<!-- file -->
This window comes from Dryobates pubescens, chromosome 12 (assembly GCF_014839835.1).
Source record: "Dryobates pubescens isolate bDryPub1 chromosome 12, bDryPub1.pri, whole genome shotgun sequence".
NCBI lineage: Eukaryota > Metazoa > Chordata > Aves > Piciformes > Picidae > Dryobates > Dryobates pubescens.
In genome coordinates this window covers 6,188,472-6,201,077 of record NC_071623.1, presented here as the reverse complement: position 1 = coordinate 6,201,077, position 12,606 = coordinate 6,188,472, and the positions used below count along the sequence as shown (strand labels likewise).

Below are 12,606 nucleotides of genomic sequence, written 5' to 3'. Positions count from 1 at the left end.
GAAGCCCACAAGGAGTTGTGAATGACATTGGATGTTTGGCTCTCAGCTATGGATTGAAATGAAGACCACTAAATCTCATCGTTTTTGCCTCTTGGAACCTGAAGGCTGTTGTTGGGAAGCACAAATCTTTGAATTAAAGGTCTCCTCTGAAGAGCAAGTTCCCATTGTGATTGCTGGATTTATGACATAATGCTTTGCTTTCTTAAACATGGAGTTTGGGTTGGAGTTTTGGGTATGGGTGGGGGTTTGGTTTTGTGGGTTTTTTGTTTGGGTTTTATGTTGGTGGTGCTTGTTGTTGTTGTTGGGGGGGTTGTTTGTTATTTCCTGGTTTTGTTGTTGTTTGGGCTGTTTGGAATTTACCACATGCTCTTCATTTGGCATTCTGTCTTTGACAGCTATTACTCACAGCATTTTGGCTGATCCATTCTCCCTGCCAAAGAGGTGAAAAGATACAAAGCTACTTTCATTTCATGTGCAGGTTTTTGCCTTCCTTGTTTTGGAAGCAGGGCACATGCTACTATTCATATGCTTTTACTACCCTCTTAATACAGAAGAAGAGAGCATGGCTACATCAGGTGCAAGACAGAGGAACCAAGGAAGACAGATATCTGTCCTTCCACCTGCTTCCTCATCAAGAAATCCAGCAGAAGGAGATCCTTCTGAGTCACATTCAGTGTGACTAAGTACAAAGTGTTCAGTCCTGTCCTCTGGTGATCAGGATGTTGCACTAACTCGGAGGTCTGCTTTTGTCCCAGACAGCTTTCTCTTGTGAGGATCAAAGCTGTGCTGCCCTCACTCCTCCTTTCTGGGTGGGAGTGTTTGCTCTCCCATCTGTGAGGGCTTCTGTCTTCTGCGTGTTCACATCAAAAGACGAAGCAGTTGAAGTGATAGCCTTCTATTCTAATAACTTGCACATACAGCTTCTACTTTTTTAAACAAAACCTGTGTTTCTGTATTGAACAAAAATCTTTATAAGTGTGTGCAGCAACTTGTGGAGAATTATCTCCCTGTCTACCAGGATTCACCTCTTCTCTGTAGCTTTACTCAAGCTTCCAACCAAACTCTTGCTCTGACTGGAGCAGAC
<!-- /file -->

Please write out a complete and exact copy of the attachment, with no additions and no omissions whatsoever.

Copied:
This window comes from Dryobates pubescens, chromosome 12 (assembly GCF_014839835.1).
Source record: "Dryobates pubescens isolate bDryPub1 chromosome 12, bDryPub1.pri, whole genome shotgun sequence".
NCBI lineage: Eukaryota > Metazoa > Chordata > Aves > Piciformes > Picidae > Dryobates > Dryobates pubescens.
In genome coordinates this window covers 6,188,472-6,201,077 of record NC_071623.1, presented here as the reverse complement: position 1 = coordinate 6,201,077, position 12,606 = coordinate 6,188,472, and the positions used below count along the sequence as shown (strand labels likewise).

Below are 12,606 nucleotides of genomic sequence, written 5' to 3'. Positions count from 1 at the left end.
GAAGCCCACAAGGAGTTGTGAATGACATTGGATGTTTGGCTCTCAGCTATGGATTGAAATGAAGACCACTAAATCTCATCGTTTTTGCCTCTTGGAACCTGAAGGCTGTTGTTGGGAAGCACAAATCTTTGAATTAAAGGTCTCCTCTGAAGAGCAAGTTCCCATTGTGATTGCTGGATTTATGACATAATGCTTTGCTTTCTTAAACATGGAGTTTGGGTTGGAGTTTTGGGTATGGGTGGGGGTTTGGTTTTGTGGGTTTTTTGTTTGGGTTTTATGTTGGTGGTGCTTGTTGTTGTTGTTGGGGGGGTTGTTTGTTATTTCCTGGTTTTGTTGTTGTTTGGGCTGTTTGGAATTTACCACATGCTCTTCATTTGGCATTCTGTCTTTGACAGCTATTACTCACAGCATTTTGGCTGATCCATTCTCCCTGCCAAAGAGGTGAAAAGATACAAAGCTACTTTCATTTCATGTGCAGGTTTTTGCCTTCCTTGTTTTGGAAGCAGGGCACATGCTACTATTCATATGCTTTTACTACCCTCTTAATACAGAAGAAGAGAGCATGGCTACATCAGGTGCAAGACAGAGGAACCAAGGAAGACAGATATCTGTCCTTCCACCTGCTTCCTCATCAAGAAATCCAGCAGAAGGAGATCCTTCTGAGTCACATTCAGTGTGACTAAGTACAAAGTGTTCAGTCCTGTCCTCTGGTGATCAGGATGTTGCACTAACTCGGAGGTCTGCTTTTGTCCCAGACAGCTTTCTCTTGTGAGGATCAAAGCTGTGCTGCCCTCACTCCTCCTTTCTGGGTGGGAGTGTTTGCTCTCCCATCTGTGAGGGCTTCTGTCTTCTGCGTGTTCACATCAAAAGACGAAGCAGTTGAAGTGATAGCCTTCTATTCTAATAACTTGCACATACAGCTTCTACTTTTTTAAACAAAACCTGTGTTTCTGTATTGAACAAAAATCTTTATAAGTGTGTGCAGCAACTTGTGGAGAATTATCTCCCTGTCTACCAGGATTCACCTCTTCTCTGTAGCTTTACTCAAGCTTCCAACCAAACTCTTGCTCTGACTGGAGCAGAC